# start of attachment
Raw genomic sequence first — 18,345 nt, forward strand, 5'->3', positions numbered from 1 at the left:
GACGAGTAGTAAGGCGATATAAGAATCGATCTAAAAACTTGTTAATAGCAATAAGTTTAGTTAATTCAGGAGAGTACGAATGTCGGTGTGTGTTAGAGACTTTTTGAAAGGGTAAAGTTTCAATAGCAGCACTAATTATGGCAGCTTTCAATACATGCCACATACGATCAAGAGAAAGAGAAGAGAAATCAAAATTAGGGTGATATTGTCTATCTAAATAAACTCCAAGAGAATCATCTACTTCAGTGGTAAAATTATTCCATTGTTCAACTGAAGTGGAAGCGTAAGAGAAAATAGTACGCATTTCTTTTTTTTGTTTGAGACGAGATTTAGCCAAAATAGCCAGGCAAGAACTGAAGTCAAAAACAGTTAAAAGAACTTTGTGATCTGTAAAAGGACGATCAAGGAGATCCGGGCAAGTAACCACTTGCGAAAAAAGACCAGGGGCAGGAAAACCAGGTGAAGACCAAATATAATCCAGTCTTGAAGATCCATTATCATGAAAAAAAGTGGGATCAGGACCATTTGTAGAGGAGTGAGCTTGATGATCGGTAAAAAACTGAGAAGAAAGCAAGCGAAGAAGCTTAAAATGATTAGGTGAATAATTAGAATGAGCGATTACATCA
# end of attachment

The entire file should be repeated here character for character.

Raw genomic sequence first — 18,345 nt, forward strand, 5'->3', positions numbered from 1 at the left:
GACGAGTAGTAAGGCGATATAAGAATCGATCTAAAAACTTGTTAATAGCAATAAGTTTAGTTAATTCAGGAGAGTACGAATGTCGGTGTGTGTTAGAGACTTTTTGAAAGGGTAAAGTTTCAATAGCAGCACTAATTATGGCAGCTTTCAATACATGCCACATACGATCAAGAGAAAGAGAAGAGAAATCAAAATTAGGGTGATATTGTCTATCTAAATAAACTCCAAGAGAATCATCTACTTCAGTGGTAAAATTATTCCATTGTTCAACTGAAGTGGAAGCGTAAGAGAAAATAGTACGCATTTCTTTTTTTTGTTTGAGACGAGATTTAGCCAAAATAGCCAGGCAAGAACTGAAGTCAAAAACAGTTAAAAGAACTTTGTGATCTGTAAAAGGACGATCAAGGAGATCCGGGCAAGTAACCACTTGCGAAAAAAGACCAGGGGCAGGAAAACCAGGTGAAGACCAAATATAATCCAGTCTTGAAGATCCATTATCATGAAAAAAAGTGGGATCAGGACCATTTGTAGAGGAGTGAGCTTGATGATCGGTAAAAAACTGAGAAGAAAGCAAGCGAAGAAGCTTAAAATGATTAGGTGAATAATTAGAATGAGCGATTACATCA